Single Sign-on Overview
Single Sign-on Overview
Single sign-on (SSO) is a session and user authentication mechanism that allows you to use one set of credentials to access multiple applications across an enterprise, regardless of the platform, technology, or domain. Once you are logged in to an SSO-enabled application, you are automatically signed into every other application to which you have appropriate permissions. PTC recommends SSO as the method for authentication.
The SSO information process flow consists of an exchange of authentication and authorization data. Each of the components listed in the table below plays a role in one or both the exchanges:
Central Auth Server (CAS)
A third-party tool that manages authentication and authorization of users across an SSO federation. This allows users to access data from multiple resource providers through delegated authorization.
PTC supports the following Central Auth Servers:
Azure AD
For ThingWorx versions, 9.2 and later, 9.1.4 and later, and 9.0.9 and later
For Windchill and later
For ThingWorx versions, 9.2 and later, 9.1.4 and later, and 9.0.9 and later
When Azure AD and AD FS are used with ThingWorx, they each act as both CAS and IdP.
Open Authorization (OAuth)
OAuth is an industry standard that uses access tokens to allow an application to authenticate on behalf of a user to another application and retrieve data owned by the user.
The PTC SSO framework uses OAuth 2.0.
Security Assertion Markup Language (SAML)
SAML is an XML-based authentication industry standard that eliminates the need to application-specific passwords. SAML uses single-use, expiring, digital tokens to exchange authentication and authorization data between an identity provider and a service provider that have an established trust relationship.
The PTC SSO framework uses SAML 2.0.
Access Token
Opaque string or JWT token obtained from the authorization server that an application presents to another application to access resource owner data.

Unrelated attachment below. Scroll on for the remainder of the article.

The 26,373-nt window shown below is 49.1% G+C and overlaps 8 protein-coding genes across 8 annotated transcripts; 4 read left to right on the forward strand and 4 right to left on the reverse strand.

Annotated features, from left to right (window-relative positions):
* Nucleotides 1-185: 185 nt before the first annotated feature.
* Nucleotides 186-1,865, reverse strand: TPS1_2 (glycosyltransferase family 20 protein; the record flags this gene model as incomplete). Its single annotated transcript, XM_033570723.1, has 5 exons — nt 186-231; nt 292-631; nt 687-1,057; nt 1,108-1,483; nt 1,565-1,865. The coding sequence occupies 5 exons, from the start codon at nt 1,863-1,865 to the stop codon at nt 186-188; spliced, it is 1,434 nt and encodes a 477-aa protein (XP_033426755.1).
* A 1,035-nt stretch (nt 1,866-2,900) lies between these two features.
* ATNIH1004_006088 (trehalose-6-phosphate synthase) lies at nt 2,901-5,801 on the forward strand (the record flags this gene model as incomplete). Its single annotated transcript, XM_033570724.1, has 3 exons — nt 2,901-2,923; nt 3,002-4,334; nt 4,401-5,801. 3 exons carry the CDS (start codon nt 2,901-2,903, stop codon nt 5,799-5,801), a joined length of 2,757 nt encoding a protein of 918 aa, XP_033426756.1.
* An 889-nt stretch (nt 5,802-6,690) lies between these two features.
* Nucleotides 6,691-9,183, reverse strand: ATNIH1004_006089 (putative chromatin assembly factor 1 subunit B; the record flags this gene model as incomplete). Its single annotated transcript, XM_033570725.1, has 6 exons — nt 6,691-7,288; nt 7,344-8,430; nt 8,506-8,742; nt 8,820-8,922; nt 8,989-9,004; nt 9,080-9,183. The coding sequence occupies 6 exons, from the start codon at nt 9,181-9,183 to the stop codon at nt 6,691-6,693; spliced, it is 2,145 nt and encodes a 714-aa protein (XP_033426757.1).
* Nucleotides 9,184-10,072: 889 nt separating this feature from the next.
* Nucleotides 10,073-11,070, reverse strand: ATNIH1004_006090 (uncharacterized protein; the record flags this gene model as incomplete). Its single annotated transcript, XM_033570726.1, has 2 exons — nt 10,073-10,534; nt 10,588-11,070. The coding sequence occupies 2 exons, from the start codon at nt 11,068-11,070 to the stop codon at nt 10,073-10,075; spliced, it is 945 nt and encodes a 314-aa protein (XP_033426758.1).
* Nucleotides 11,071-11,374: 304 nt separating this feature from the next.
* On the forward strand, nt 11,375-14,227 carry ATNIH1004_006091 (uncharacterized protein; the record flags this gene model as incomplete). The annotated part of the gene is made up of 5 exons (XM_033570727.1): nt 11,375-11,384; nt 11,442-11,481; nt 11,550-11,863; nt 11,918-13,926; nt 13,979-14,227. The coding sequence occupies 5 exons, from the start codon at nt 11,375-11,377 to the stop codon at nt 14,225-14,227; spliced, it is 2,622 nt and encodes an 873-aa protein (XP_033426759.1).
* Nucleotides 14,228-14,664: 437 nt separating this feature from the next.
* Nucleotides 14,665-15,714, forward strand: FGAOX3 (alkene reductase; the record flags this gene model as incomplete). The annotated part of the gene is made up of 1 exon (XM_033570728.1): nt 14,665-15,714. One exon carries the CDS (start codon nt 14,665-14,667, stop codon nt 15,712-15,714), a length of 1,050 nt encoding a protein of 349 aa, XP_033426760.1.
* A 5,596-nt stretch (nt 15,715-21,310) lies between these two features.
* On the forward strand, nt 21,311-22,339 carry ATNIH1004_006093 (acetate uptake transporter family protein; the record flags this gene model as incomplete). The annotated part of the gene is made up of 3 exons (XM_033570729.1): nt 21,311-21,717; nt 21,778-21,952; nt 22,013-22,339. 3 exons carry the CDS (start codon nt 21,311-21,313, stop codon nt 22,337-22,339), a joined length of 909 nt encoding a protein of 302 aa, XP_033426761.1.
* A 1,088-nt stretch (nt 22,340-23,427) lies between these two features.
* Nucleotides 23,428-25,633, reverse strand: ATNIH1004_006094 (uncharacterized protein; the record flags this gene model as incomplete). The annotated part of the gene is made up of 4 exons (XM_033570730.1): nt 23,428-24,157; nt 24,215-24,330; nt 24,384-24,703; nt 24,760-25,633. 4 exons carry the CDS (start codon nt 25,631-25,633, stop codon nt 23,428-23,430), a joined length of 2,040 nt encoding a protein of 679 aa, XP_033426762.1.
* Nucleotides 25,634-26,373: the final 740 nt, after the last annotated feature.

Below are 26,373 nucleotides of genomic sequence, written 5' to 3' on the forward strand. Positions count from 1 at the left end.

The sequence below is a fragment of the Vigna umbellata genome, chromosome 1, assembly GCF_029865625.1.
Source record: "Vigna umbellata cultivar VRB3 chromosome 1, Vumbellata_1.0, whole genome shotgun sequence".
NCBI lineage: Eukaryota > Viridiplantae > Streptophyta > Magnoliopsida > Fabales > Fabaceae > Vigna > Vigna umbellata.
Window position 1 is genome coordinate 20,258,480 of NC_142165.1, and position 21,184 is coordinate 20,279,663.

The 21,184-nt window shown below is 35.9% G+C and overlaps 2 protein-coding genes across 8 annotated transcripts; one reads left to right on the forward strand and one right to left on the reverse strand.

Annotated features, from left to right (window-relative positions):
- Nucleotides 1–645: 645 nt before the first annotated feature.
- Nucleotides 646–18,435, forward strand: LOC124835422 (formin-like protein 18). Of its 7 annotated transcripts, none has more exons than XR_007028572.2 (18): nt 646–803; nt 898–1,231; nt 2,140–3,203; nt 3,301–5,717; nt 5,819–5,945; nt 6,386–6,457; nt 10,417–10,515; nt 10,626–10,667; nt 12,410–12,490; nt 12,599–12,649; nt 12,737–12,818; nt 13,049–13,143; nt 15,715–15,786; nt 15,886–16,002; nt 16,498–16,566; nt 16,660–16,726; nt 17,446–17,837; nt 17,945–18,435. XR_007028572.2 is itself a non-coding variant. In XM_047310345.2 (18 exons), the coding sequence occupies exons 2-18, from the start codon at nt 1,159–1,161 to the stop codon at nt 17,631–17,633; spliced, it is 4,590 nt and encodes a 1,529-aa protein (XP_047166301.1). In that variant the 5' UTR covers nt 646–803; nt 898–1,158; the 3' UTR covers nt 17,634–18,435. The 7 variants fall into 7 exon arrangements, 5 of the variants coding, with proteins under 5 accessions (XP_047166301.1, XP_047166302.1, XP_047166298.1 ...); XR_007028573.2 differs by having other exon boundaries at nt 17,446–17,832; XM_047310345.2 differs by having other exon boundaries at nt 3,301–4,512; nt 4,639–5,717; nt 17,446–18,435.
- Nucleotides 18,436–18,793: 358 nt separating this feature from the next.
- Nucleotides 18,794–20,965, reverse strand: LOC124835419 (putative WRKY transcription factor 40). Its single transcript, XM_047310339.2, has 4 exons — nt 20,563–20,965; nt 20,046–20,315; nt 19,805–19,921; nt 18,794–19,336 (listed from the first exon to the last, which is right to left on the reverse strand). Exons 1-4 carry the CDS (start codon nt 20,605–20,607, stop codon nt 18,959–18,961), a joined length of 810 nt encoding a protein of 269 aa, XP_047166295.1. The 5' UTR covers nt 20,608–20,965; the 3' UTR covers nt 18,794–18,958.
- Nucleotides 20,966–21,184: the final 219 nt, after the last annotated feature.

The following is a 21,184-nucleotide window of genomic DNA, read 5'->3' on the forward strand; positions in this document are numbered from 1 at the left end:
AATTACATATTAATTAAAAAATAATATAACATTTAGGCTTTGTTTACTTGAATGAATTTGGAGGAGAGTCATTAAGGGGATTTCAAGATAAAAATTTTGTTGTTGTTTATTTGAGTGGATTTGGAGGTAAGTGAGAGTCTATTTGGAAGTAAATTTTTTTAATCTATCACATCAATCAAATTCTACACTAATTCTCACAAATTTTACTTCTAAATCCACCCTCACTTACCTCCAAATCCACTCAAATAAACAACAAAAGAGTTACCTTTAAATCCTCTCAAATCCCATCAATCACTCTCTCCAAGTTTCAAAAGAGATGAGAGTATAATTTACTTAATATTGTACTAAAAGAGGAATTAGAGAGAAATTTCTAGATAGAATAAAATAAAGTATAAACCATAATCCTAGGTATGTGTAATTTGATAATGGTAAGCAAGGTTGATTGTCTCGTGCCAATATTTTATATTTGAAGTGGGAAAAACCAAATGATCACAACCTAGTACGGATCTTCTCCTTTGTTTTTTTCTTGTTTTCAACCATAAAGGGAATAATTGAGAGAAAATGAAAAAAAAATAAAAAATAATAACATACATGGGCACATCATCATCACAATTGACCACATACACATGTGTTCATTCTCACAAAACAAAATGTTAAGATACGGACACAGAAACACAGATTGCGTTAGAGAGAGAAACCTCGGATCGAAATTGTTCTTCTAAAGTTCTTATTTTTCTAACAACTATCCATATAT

A network of software applications in an enterprise that have been configured to use a CAS to enable single sign-on.
Identity Provider (IdP)
A third-party tool that manages user identity data. The user management system or active directory stores user names, passwords, and other credentials. The CAS references the IdP when authenticating a user.
When Azure AD and AD FS are used with ThingWorx, they each act as both CAS and IdP.
Resource Provider (RP)
An application within the SSO federation that contains protected data.
Service Provider (SP)
A web server from where the user accesses information. It uses the SAML protocol to authenticate user logins within an SSO federation. An SP also requests access to protected data from an RP on behalf of an authenticated user.
String values that you register in the CAS, SP, and RP. This provides additional access control for the resource owner’s data that is available in the resource provider. When a SP is granted approval for the scope associated with the protected resource, then the data is made available to the SP only if it also supplies a valid access token.
User Agent
The web browser that the user (resource owner) engages to access information. The user agent acts on behalf of the user to make requests from a SP and the CAS.
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